Apr 18, 2009

Why We Love Abbr.

Remember not so long ago in Form 5 English lesson when the teacher repeatedly emphasized no abbreviations in your essay. Yes, not a single one she says, not even in describing daily scenarios like "Dad and I bought some DVDs and watched TV at home for the remainder of the night."
Now, basically everything we approach daily are abbreviations. I guess it's common of human nature to be lazy, especially so when you're discussing genetics or molecular biology - you don't expect your lab professor talking "Now, we know that cyclosporin will activate mammalian activator of T cell. Hence mammalian activator of T cell is an important factor in regulating immune response. Inhibition of mammalian activator of T cell using Fermentek catalogue number 506 will decrease autoimmune diseases effectively." Hail Mary.
While abbr. comes in handy when we're discussing knowledge or writing for a Nobel prize, massive appearance of them on textbooks are specially annoying. When you already have words occupying the entire page, and what you want to do is just to finish the chapter and go to sleep, here they come:

[blah blah blah]...once the FRC has been determined, the RV can be determined by subtracting the ERV from the FRC. Also, the TLC can be determined by adding IC to FRC...[blah blah blah]
[yadda yadda] asthmatic and diabetic patients should use ACEIs because activation of the RAAS will not severely affect... [yadda yadda]
What's more, medical abbr. alters your perception of your previous learned abbreviations. We have MD, which years of dictionary flipping tells me it is 'doctor of medicine', but my doctors told me it is macula densa (something to do with cells). We have CA, which our American friends would proudly say that's the state of California, but we read as 'cancer' (so seeing CA on your disease description doesn't mean you won a free trip there). We see MH, which I proudly reads aloud 'Malaysia Airlines', but my teacher whacks me and say 'watch your mental health, or else you'll not be graduating'.
Of course, we have the more complicated abbr. as well. Think p53, BCL2, CsA, TxA2, MAPKKK which activates MAPKK which activates MAPK which activates MAP. See kRAS, c-myc, 15q11, HbSAg. Now you know why we are so prone to unstable MH, and we have an average LE of 10 years shorter than the MLE (mean life expectancy).
And if you think a medical student's job is to match an alphabet to another and form the longest abbr. you can think of, think again. The names, be it diseases, cells, or medical equipment - accumulated across the century with every doctor hoping to patch something up in the medicine hall of fame. Reed-Sternberg cell, Hodgkin lymphoma, Churg-Strauss disease, Osler-Weber-Rendu disease, Takayasu disease, Aschoff bodies - is it so much fun attaching your name on a disease you find? Which causes death across worldwide hospitals every year? - "Oh, my in-law died from Kawasaki disease." I personally think the WHO should just impose a law 'no more human names on human diseases', which would reduce our disease names to merely 'liver cancer type 2c-7ja' or something like that.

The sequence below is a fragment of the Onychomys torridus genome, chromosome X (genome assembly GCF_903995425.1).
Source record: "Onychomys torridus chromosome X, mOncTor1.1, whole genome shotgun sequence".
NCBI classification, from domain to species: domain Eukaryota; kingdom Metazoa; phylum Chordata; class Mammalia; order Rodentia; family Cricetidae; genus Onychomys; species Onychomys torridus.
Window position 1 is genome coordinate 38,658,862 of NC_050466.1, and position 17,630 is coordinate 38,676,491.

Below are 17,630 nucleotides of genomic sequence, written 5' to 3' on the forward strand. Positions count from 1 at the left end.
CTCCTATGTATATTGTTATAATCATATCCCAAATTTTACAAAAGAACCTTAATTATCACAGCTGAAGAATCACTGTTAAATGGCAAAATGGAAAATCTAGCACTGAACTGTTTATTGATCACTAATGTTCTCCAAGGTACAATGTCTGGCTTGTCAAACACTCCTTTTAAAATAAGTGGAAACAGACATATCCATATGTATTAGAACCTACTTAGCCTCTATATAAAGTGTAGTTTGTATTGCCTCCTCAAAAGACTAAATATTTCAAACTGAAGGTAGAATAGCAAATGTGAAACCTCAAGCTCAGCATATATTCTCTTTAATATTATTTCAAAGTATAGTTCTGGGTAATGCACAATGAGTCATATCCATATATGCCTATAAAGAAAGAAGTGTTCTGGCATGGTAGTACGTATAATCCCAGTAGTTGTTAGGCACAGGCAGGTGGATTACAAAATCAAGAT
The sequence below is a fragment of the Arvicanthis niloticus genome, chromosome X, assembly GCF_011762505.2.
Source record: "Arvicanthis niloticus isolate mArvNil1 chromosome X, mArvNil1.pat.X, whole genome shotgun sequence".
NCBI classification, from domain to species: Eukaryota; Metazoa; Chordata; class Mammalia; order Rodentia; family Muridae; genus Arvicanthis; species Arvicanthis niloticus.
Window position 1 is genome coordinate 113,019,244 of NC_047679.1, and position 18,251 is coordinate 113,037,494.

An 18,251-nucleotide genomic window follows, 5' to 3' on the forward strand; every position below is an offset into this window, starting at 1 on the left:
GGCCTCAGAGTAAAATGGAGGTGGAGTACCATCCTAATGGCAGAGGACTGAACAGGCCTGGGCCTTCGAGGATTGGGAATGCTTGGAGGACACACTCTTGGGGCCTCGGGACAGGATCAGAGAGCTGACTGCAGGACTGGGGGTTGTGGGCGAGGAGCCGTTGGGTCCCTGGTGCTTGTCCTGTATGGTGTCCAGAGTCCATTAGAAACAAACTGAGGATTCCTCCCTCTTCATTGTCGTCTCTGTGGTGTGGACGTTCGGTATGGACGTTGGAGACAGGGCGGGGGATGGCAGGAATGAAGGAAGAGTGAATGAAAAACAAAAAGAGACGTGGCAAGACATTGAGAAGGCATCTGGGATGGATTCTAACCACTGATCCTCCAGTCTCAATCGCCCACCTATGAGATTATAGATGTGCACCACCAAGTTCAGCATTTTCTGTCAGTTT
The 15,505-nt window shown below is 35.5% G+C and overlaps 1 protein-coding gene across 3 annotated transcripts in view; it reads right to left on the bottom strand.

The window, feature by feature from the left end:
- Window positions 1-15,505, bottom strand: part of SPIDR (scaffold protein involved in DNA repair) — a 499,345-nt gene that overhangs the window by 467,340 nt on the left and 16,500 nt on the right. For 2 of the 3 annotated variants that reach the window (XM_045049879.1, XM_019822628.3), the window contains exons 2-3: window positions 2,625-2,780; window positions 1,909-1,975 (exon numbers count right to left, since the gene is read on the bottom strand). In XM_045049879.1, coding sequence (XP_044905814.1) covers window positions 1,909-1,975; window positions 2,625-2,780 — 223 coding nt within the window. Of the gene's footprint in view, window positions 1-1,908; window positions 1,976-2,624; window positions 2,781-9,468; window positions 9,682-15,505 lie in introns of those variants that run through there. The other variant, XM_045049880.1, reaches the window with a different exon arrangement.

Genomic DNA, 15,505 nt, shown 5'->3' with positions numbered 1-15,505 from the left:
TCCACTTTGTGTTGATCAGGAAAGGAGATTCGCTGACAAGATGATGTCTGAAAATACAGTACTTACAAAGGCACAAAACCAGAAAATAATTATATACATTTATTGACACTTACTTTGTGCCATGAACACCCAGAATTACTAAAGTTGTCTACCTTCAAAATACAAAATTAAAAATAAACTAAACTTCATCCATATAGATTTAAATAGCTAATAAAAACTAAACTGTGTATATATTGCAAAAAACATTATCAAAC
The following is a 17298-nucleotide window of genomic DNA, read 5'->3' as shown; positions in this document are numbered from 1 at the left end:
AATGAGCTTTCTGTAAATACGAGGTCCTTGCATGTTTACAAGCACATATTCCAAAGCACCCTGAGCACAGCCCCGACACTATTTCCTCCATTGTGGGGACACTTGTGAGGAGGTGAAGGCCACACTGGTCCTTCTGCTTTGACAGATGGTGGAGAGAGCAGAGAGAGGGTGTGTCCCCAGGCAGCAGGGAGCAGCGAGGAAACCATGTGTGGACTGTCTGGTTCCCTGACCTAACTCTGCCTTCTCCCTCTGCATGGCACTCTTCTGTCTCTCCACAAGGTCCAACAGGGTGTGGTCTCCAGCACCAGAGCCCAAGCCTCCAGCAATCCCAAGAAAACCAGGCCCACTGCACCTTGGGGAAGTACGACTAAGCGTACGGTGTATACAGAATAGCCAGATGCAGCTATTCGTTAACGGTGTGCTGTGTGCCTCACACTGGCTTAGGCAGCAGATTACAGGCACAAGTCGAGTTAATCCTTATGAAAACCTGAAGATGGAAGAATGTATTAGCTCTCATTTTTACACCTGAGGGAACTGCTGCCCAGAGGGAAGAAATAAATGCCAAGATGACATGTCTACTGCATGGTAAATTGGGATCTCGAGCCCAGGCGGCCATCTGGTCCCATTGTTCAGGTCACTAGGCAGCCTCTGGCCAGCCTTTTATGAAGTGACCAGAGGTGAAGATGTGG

So next time you see a medical student, don't start pouring out how you admire a job which is recession-proof or earns a stable and happy income. Tell them you understand medical school is next to hell and you will be with them even if MS or the MB decides to abbr. everything ASAP. And tell them you'd be a compliant patient who requests for DNR (do not resucsitate) if the time comes and will not do anything AMA (against medical advice).


Anonymous said...

medical field is full of challenging. It brings life n hope to mankind. I salute the medical research for their spirit n prof. ethic. Son, u are smart n lucky to be in the medical field , so....son, keep it up! we will always be with u.

Sheah Qin said...

Hi Jun Yi,
This is Xiaoqun from Tzu Chi Foundation (Singapore Branch). I work for the Translation Department and is currently compiling an article about the topic of Silent Mentors for our next magazine. I found your blog by chance and I think your entries in the "From Anatomy Hall" section are very interesting. I wonder if I could adapt them for the article I'm working on?
Please let me know by my email: xiaoqun@tzuchi.org.sg / MSN: sillybirdy21@hotmail.com / Skype: xiaoqun_singapore. I look forward to your favorable reply. Many thanks!

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